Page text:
Of late, there have been plenty of text-to-image generative models mushrooming in the AI space. This includes OpenAI’s DALL-E 2, Ultraleap’s Midjourney, Hugging Face’s Craiyon, Meta’s Make-A-Scene and Google’s Imagen, among many others. Ironically, some are open source, i.e., accessible to public users, while some are available on an invite-only basis. A select few among these models are only accessible to a specific group of users or are in the research phase.
OpenAI recently made its DALLE-2 available in beta. However, it is still available on an invite-only basis, where the company looks to provide access to people in a phased manner. It has provided access to over 1 lakh users globally and looks to expand to one million users in the coming weeks. Click here to join the waitlist.
In contrast, Midjourney—an alternative to DALL-E 2—has opened its beta version to all, with limited access to a select number of prompts, upgrades and versions. Check out the Midjourney beta here.
Meta’s ‘Make-A-Scene,’ which is in a research phase, is giving privileged access to a specific group of people—particularly renowned AI artists—to enrich the platform and make it more designer-friendly.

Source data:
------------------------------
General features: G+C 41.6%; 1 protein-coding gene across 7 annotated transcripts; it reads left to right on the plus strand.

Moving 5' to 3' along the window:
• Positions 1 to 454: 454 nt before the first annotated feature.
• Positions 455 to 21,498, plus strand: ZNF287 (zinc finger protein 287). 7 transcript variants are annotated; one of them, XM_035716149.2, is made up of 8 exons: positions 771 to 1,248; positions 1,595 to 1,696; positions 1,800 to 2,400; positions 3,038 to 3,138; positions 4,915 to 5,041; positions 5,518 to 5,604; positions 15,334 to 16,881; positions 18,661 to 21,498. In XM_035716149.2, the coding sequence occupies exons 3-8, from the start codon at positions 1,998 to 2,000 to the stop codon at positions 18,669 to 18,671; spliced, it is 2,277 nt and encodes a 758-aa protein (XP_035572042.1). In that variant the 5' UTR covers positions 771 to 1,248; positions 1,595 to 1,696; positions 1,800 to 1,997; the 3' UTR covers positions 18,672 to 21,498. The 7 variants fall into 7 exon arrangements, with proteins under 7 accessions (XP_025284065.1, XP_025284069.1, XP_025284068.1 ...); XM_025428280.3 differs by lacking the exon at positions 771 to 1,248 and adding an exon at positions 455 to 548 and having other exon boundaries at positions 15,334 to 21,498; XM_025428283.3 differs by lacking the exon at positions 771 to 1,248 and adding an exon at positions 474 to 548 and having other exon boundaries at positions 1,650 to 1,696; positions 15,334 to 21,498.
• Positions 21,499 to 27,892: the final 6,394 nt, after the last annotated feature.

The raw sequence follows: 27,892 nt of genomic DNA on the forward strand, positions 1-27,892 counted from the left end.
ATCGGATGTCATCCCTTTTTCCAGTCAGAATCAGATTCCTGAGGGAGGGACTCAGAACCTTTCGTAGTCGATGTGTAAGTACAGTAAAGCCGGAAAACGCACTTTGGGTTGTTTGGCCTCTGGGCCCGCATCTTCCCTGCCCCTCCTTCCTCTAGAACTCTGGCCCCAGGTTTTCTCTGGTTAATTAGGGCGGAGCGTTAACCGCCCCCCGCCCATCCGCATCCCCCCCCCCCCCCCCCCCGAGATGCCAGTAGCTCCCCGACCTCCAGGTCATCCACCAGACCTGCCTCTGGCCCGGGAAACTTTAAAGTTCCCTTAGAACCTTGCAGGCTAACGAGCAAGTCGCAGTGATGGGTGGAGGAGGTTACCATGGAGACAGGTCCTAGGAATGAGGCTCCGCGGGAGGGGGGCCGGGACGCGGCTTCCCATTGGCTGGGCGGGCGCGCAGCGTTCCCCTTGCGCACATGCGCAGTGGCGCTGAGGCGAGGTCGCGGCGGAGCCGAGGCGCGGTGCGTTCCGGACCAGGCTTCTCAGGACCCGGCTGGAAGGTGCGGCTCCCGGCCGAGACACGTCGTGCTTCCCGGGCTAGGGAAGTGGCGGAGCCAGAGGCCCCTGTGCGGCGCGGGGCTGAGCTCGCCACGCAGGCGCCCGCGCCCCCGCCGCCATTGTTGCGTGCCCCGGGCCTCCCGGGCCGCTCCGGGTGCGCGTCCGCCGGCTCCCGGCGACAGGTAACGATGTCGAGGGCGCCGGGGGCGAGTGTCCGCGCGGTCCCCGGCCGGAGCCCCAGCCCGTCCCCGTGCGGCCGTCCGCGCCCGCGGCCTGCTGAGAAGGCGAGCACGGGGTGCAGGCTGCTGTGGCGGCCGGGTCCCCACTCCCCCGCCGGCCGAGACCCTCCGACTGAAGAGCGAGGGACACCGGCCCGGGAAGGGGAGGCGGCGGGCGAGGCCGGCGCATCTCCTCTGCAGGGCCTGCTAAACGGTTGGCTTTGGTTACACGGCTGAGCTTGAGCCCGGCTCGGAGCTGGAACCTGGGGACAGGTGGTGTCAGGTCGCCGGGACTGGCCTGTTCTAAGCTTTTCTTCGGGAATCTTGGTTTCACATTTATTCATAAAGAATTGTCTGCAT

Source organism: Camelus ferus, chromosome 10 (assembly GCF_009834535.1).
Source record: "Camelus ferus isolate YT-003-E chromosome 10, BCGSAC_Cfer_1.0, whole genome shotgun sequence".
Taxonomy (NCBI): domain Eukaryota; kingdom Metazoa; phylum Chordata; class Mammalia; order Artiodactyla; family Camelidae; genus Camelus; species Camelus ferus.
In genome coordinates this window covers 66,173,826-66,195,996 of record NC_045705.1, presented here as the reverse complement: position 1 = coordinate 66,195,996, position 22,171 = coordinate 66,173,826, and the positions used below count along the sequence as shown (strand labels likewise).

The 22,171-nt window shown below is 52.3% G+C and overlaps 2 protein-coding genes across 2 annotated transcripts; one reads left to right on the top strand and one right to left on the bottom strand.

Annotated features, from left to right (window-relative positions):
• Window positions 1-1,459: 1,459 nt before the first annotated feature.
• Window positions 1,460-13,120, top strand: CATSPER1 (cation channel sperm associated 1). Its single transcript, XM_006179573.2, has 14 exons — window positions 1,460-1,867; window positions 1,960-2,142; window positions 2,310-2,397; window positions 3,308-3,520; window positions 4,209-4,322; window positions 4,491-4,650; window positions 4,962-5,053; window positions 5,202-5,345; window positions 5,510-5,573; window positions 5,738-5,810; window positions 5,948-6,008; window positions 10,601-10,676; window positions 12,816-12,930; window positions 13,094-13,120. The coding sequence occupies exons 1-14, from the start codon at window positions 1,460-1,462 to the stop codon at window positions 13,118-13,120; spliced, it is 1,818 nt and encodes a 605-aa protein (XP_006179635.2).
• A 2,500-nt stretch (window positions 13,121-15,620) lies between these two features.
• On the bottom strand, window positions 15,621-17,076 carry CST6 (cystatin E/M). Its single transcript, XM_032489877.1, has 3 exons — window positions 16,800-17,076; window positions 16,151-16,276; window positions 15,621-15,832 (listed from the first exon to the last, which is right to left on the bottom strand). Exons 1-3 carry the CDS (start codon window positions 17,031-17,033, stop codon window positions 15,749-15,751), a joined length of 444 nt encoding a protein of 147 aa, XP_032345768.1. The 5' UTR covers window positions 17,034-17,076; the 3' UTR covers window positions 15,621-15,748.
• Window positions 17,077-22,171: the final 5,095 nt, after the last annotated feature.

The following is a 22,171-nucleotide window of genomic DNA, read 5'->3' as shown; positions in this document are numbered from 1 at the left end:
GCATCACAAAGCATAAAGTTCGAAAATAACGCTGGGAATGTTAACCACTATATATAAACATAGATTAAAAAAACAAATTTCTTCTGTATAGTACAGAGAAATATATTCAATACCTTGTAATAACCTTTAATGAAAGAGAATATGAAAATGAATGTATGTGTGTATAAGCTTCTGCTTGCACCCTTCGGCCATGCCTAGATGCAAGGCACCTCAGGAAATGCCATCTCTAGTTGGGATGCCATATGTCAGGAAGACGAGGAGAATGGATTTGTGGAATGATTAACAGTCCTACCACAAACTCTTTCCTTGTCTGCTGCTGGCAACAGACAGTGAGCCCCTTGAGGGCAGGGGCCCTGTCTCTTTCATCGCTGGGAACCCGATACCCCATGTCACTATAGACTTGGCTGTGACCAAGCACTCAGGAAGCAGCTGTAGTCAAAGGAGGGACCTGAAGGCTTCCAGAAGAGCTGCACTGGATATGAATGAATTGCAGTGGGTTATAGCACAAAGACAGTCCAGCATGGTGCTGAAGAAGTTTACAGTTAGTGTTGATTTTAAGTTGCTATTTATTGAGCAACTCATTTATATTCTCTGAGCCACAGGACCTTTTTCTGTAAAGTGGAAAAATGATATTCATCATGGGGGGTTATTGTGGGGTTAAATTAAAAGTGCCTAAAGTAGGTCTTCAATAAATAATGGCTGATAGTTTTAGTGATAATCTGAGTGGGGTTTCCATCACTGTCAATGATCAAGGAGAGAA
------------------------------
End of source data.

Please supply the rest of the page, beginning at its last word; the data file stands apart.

There is a seemingly strong logic behind every measure these companies have taken to mitigate risks in this arena. But, the question remains—what could go wrong if these platforms were made available to the public or for commercial use?
A threat to designer jobs and stock images
This is the first thought that comes to mind when using some of these platforms, as they are able to generate creative images at hyper-speed, scale and quantity that humans are just not built to process, is the potential threat it poses to designers and the stock image industry. However, images generated from DALL-E and its alternatives are expected to be viable alternatives for otherwise expensive stock images.
Some experts disagree and emphasise that these tools could further enhance designers’ work. Stock image platforms could use them to expand their service offerings as well as their stock image repositories. They believe that democratising these tools would help designers focus on their work and bring their imagination to life faster and at scale.
There is also a high possibility of AI-generated stock image platforms emerging in the near future which would showcase all the artwork generated with the help of these tools. One such platform led us to Artist Studies, which shows AI-generated images from some of the best contemporary artists, along with the prompts they used to create those images or artworks.
Likewise, democratising text-to-image platforms can also give rise to ‘prompting tools’ which suggest customised prompts for better image generations. For example, here’s Prompter, which helps you curate customised prompts for Midjourney v1.